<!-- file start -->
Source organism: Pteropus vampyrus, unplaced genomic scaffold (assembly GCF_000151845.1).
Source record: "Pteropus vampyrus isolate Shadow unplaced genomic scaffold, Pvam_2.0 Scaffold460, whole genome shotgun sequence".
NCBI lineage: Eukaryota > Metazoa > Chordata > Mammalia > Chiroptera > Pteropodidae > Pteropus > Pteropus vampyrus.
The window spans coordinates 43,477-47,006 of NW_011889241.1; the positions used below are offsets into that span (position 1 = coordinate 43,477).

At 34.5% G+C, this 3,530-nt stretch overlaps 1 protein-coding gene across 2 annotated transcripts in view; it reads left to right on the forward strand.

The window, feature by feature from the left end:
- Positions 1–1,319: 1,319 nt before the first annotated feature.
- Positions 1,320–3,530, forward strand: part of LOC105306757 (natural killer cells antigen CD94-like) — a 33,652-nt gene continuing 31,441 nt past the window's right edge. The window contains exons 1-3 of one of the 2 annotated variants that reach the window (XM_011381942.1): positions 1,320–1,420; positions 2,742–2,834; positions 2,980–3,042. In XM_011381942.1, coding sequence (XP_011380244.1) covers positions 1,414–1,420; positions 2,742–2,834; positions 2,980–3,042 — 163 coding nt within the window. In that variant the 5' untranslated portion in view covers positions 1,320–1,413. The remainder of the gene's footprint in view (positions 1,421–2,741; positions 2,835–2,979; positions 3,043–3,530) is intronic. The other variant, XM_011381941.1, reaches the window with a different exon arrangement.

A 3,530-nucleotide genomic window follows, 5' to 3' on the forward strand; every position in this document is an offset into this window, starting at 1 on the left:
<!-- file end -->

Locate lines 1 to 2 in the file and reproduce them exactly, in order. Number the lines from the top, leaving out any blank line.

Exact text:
Source organism: Pteropus vampyrus, unplaced genomic scaffold (assembly GCF_000151845.1).
Source record: "Pteropus vampyrus isolate Shadow unplaced genomic scaffold, Pvam_2.0 Scaffold460, whole genome shotgun sequence".